The US FMC (Federal Maritime Commission) is verifying container lines to ensure they are adhering to anti-retaliation measures in the Ocean Shipping Reform Act 2022. A few months ago, US President, Joe Biden signed on the dotted lines for OSRA 2022, meanwhile, the supply chain has eased due to the cooling of demand in the second half of the year for the holiday season.
The new legislation provided more mechanisms than before for freight interests to complain about the practices of freight carriers. The shipping lobby was actually the driving force behind the legislation, portraying foreign container lines as villains who squeezed American companies and raised costs. The wording is unequivocal and states: “A common carrier, marine terminal operator, or ocean freight broker, acting alone or in association with any other person directly or indirectly, and shall not …. Retaliate against a shipper, shipper’s agent, ocean freight broker, or motor vessel “refuses or threatens to deny cargo space otherwise available, or … uses any other unfair or unjust discrimination.”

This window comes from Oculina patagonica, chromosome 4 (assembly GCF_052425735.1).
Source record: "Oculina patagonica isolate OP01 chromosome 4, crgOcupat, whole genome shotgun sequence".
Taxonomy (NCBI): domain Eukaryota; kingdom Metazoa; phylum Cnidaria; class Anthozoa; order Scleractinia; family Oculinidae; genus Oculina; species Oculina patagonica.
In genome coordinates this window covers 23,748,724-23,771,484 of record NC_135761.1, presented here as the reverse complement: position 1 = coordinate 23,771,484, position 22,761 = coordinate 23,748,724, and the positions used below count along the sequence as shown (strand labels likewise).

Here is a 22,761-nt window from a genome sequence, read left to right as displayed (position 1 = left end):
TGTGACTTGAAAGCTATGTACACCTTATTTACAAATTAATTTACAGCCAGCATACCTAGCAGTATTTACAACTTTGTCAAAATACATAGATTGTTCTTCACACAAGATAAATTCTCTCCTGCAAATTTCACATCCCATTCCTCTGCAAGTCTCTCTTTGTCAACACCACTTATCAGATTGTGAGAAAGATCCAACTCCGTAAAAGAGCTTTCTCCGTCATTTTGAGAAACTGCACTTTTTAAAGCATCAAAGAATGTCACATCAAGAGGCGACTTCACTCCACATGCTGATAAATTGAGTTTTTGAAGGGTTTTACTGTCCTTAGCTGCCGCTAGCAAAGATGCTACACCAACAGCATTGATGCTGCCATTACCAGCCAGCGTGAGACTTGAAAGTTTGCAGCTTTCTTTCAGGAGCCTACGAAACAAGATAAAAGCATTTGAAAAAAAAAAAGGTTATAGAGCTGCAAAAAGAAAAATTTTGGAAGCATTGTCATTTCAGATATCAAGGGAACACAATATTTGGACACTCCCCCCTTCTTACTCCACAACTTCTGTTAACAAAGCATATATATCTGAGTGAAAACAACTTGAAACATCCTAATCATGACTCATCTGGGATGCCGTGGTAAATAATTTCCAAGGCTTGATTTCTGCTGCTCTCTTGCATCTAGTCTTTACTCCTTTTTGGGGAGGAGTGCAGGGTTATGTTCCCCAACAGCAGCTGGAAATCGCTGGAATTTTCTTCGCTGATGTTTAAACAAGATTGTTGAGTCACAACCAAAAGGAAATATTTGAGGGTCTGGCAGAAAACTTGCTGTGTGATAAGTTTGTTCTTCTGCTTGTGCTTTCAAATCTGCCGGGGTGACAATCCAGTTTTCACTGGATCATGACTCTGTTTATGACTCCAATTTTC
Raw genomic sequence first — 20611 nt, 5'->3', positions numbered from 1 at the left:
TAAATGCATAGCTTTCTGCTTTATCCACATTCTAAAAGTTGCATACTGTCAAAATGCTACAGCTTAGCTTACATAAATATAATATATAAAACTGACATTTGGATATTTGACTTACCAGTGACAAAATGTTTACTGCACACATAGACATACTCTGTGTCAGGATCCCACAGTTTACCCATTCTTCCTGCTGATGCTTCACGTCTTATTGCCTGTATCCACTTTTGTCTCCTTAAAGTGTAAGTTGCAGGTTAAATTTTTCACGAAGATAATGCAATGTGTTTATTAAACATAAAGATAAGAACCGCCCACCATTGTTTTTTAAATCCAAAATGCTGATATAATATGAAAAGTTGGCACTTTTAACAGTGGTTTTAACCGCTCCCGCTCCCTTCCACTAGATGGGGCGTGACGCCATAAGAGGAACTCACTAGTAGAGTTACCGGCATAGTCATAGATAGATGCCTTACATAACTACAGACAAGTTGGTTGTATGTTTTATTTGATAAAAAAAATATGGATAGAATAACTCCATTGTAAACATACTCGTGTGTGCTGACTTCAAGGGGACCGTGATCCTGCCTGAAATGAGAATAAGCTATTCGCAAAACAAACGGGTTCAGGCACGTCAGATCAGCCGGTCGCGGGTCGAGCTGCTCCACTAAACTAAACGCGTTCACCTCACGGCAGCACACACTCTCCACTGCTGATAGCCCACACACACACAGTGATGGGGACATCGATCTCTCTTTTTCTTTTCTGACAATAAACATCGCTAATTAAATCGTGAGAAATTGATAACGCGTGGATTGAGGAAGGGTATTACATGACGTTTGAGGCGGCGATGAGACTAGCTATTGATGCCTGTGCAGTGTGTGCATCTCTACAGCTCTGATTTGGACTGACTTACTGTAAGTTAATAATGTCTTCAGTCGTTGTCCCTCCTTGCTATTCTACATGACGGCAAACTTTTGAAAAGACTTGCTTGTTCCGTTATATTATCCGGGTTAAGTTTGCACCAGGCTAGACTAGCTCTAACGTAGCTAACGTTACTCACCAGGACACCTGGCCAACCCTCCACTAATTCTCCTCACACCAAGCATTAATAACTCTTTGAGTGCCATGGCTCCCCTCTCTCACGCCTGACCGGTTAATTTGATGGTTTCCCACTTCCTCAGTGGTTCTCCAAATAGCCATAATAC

Within six months, the FMC, which oversees liner practices in the states, will ask the 20 largest shipping lines entering the United States for information on how they comply with the new prohibitions on retaliation OSRA 2022. FMC says in its announcement: “The Commission’s Vessel of Common Carrier (VOCC) Review Group is examining how ocean-going vessels are adapting to the increased prohibitions on retaliation and discrimination. The team focuses primarily on how companies train personnel at all levels to act legally and how those same employees are informed of the consequences of violating the law.
The FMC takes this issue very seriously, and the agency’s Chairman, Daniel B. Maffei, said, “Even a simple verbal threat to a carrier can undermine US law and will not be tolerated.” The VOCC inspectors, who previously examined demurrage and detention charges are discussing the issue directly with 11 major carriers, according to the agency. These top 11 carriers were highlighted during the discussion and debates issues that emerged during supply chain congestion in late 2021 and early 2022 and were the catalyst for OSRA 2022.